Knowing which types of acorns deer prefer during the early (from the white oak family) versus late (from the red oak family) season can be a key to hanging stands in locations that fit your hunting schedule.
White oaks have rounded leaf tips with deep rounded lobes. Red oaks have pointed leaf tips with burrs or bristles and the lobes may be jagged.
One viewer shared with us that the difference was once explained to him by this analogy: “The red man used arrows: pointed tip leaf, Red Oak. The white man used bullets: rounded point leaf, White Oak.”
White oaks are a super-attractant for deer. They can be an invaluable resource for success in early season. Deer seek and eat fresh white oak acorns. They will abandon most crop fields, food plots, etc., when fresh white oak acorns are available.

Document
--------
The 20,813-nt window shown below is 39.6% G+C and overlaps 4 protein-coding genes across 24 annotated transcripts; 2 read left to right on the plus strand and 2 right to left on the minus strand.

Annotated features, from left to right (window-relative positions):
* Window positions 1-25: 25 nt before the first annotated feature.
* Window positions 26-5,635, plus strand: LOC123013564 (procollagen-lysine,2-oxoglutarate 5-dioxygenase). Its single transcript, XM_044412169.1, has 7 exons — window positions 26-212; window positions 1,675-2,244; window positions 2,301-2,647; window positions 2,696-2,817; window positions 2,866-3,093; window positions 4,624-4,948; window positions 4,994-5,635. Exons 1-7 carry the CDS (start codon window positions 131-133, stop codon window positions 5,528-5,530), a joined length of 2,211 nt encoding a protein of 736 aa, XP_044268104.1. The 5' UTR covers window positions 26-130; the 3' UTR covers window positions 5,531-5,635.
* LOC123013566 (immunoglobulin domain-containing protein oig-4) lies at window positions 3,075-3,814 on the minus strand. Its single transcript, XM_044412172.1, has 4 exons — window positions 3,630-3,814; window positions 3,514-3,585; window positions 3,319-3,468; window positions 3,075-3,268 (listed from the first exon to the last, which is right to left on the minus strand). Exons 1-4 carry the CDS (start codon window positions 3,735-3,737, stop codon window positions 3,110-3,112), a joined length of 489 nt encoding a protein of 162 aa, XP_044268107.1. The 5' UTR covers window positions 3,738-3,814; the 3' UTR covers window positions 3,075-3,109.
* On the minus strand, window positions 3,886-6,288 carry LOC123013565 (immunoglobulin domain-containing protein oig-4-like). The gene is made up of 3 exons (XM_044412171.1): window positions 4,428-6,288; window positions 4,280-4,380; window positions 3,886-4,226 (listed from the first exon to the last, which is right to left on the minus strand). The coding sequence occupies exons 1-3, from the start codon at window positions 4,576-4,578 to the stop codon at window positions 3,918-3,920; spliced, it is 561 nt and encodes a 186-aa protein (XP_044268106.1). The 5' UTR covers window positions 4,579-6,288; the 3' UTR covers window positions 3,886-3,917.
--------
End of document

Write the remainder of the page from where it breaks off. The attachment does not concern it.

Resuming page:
Different species of oaks produce acorns with varying quantities of tannic acid. The acid content determines the palatability of acorns, with white oak acorns generally having less acid content than acorns from red oak species. Hence deer tend to prefer acorns from white oak trees during the early portion of the fall. I tend to concentrate on white oak species during the early season. It is possible to hunt a limited resource of the best tasting acorns even among an abundant supply of acorns.
For a good technical guide to identifying white and red oaks check out: http://www.fs.fed.us/foresthealth/technology/pdfs/fieldguide.pdf
If you are more of a visual learner, I share how to identify white oaks at the GrowingDeer episode: https://www.growingdeer.tv/#/deer-hunting-see-more-deer
Great hunts begin long before climbing into the stand. Scouting and planning are key for a successful hunt. We’ll be sharing what we find when scouting acorns in coming episodes!